Queen Latifah On Being Her Mom’s Caregiver: ‘I Would Just Want to Fall Apart’
By Serena Coady for SELF, Feb 25, 2022, Updated March 1, 2022
The star will appear in an upcoming documentary about interstitial lung disease, the illness that took her mother’s life.
Queen Latifah has never been the type to stay in one lane. With magnetic performances in Girls Trip, Chicago, and Beauty Shop, a starring role on CBS crime drama The Equalizer (for which she is also an executive producer), and numerous Grammy Awards for her pioneering rap records in the ’90s, the 51-year-old is one of Hollywood’s most talented multi-hyphenates.
On top of her work in entertainment, she’s also held the role of caregiver. In 2018, Latifah lost her beloved mother, Rita Owens, to interstitial lung disease (ILD). The disease causes progressive, irreversible scarring of the lungs that can lead to life-threatening health issues like high blood pressure in the lungs, right-sided heart failure, and respiratory failure, according to the Mayo Clinic. The prevalence of ILD in the U.S. is 67.2 cases per 100,000 women and 80.9 cases per 100,000 men. This makes it slightly more common than lung cancer in the U.S. (which has a prevalence of 60 cases per 100,000 women, according to the CDC).
Now, Latifah is set to appear in Beyond Breathless, a new documentary that explores the experiences and challenges of the people, caregivers, and medical professionals facing this lung disease. Ahead of the documentary’s Sunday screening on A&E at 12 p.m. E.T., SELF sat down with Latifah to learn about her experiences as a caregiver, her thoughts on self care, and the larger-than-life figure that was her mom.
SELF: Hi, Queen! It’s so wonderful to speak. Thank you for your time. I understand Beyond Breathless is really personal for you, as you lost your mom to ILD. You’ve said before that she was the love of your life. What was she like?
Queen Latifah: She really was the love of my life. My first love. She loved me. She supported everything I did and wanted to try. She actually introduced me to the DJ who would become my first producer, and to some of my friends who would become my rap buddies—from Apache to Shakim to Ramsey to Latee. She was part of my management company. She always made sure we saved money and were okay when we went on the road. She was the wind beneath our wings. She believed we could accomplish anything we put our minds to. She supported us.
Your mom sounds like an absolute legend.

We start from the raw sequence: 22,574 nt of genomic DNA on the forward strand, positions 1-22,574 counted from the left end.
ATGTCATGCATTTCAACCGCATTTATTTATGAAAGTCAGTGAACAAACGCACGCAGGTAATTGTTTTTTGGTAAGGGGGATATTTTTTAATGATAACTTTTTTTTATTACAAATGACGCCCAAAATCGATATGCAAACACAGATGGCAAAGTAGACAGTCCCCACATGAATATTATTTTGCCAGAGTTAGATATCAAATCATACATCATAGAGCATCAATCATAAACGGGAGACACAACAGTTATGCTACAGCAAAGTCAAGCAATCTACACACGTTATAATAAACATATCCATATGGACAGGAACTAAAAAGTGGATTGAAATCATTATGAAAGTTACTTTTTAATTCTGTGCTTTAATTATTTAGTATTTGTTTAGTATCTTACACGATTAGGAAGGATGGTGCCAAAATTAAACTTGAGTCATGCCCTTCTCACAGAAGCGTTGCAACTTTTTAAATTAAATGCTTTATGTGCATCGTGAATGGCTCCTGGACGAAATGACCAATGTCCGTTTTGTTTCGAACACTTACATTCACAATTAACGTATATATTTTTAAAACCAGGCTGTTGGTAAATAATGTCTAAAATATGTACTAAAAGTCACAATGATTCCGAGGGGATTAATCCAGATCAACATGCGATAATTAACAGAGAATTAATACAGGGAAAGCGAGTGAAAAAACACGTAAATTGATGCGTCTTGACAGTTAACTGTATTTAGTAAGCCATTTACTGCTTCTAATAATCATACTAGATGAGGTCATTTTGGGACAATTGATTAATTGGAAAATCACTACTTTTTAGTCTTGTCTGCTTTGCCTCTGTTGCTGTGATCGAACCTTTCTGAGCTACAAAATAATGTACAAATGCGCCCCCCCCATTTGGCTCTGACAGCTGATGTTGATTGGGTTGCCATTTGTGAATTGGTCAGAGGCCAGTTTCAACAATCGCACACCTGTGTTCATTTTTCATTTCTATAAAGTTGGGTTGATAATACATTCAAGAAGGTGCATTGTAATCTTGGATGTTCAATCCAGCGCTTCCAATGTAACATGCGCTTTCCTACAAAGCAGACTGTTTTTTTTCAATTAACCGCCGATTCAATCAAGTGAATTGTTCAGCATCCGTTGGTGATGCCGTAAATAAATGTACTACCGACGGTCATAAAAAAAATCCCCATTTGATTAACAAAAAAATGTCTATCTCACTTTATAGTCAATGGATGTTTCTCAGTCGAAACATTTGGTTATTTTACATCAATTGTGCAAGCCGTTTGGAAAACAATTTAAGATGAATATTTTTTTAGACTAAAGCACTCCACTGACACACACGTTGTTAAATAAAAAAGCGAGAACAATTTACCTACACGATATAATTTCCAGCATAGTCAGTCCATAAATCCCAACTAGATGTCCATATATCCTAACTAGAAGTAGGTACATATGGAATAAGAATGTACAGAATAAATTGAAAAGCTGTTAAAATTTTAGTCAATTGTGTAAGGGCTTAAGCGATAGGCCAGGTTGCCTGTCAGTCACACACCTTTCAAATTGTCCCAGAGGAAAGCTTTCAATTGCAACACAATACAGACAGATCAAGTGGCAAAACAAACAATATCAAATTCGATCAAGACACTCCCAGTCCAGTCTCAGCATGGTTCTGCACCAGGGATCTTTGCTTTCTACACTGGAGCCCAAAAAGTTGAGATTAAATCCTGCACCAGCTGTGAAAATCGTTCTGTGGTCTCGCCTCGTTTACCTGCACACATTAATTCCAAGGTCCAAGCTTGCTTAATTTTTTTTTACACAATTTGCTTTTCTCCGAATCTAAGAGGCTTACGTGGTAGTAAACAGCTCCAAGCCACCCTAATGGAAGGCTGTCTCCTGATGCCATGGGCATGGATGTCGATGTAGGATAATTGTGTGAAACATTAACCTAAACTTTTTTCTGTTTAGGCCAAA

She really is. And I’m not the only one with this story—there are many lives she intervened in and changed the trajectory of, in a positive way. She was a very special person. She was funny, stylish, fly, cool, and beautiful too. You know, she’s the kind of teacher you would want.
When she was facing ILD, you were her caregiver. How did you take care of yourself during this time?
It was tough, I’m not going to lie. I was working a lot, as I always am. I think it was important to take a break sometimes. Take a hike. Take a walk. And try to get some sleep. You know, just escape a little bit. Just watch something on TV, like some sci-fi. Mom and I would do that together. Or even get a massage, get some reflexology. Massage was important to us. I would give my mother massages. We had a massage table in the house, and so I would just give my mom a foot rub, or just a full-body massage.
That’s so lovely.
Even if you’re spending $20 or $30 in yourself, it’s worth it. Even if you want to get your nails done or your hair done. Or for the guys who are caregivers, go hang out with your boys. Go catch a movie. Do something that takes you away and makes you happy—something that gives your mind a break and your spirit a break, and allows you to refresh yourself so that you can come back to this real situation with a fresh mind and a positive attitude.
We’re the caregivers, and we go through a lot, but the patient is going through a lot more. Any time I would get down on myself—sometimes I would just want to fall apart—I would think, my mom is the one fighting this. But she would just crack these jokes out of nowhere. She would be in the hospital and would strike up a conversation with the kid who is coming in to mop the floors. And before you know it, this kid goes from head down, hands sagging, to his head up in the air, chest higher, and his pants pulled up. She has a conversation with this young man who now believes he can accomplish his goals in life. She could do some amazing things.
We appreciated being able to be helpful to her, but we knew we had to be able to take care of ourselves too. Because we’re in it: We’re in it with the people we love, and we want to have a positive outlook. We’re in for this fight, for them.
Do you think there’s enough support for caregivers?
I don’t think there can ever be enough. One of the things I’ve been seeing is that family members can be paid to care for their sick family members.
[Editor’s note: It’s true. AARP has a helpful guide that details how family members can apply to be paid for their caregiving work here.]
I think that’s wonderful, because caregiving is a very personal thing. I hope they create more support for caregivers. And I hope people tune in and catch Beyond Breathless on February 27 so that they can get a little glimpse into our lives and see what it was like for us, and maybe make a connection.